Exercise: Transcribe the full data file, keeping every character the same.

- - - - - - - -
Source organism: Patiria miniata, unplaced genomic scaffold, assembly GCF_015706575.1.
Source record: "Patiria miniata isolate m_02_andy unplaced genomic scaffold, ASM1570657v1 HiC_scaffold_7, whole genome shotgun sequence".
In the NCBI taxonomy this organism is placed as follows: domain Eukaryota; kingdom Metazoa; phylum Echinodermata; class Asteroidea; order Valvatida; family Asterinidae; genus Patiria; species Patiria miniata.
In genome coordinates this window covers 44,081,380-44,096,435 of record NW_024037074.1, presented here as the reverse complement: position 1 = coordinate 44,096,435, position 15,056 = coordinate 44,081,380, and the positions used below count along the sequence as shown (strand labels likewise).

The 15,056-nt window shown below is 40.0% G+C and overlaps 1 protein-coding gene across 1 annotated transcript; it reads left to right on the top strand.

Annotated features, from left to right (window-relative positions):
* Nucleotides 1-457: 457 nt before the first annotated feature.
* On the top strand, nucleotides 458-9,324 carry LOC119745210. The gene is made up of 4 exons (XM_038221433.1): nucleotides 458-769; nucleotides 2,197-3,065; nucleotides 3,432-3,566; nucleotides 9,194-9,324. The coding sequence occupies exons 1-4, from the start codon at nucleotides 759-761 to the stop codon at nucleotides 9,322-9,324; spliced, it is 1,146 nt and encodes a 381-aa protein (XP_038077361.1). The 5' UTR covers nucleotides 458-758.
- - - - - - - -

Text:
Source organism: Patiria miniata, unplaced genomic scaffold, assembly GCF_015706575.1.
Source record: "Patiria miniata isolate m_02_andy unplaced genomic scaffold, ASM1570657v1 HiC_scaffold_7, whole genome shotgun sequence".
In the NCBI taxonomy this organism is placed as follows: domain Eukaryota; kingdom Metazoa; phylum Echinodermata; class Asteroidea; order Valvatida; family Asterinidae; genus Patiria; species Patiria miniata.
In genome coordinates this window covers 44,081,380-44,096,435 of record NW_024037074.1, presented here as the reverse complement: position 1 = coordinate 44,096,435, position 15,056 = coordinate 44,081,380, and the positions used below count along the sequence as shown (strand labels likewise).

The 15,056-nt window shown below is 40.0% G+C and overlaps 1 protein-coding gene across 1 annotated transcript; it reads left to right on the top strand.

Annotated features, from left to right (window-relative positions):
* Nucleotides 1-457: 457 nt before the first annotated feature.
* On the top strand, nucleotides 458-9,324 carry LOC119745210. The gene is made up of 4 exons (XM_038221433.1): nucleotides 458-769; nucleotides 2,197-3,065; nucleotides 3,432-3,566; nucleotides 9,194-9,324. The coding sequence occupies exons 1-4, from the start codon at nucleotides 759-761 to the stop codon at nucleotides 9,322-9,324; spliced, it is 1,146 nt and encodes a 381-aa protein (XP_038077361.1). The 5' UTR covers nucleotides 458-758.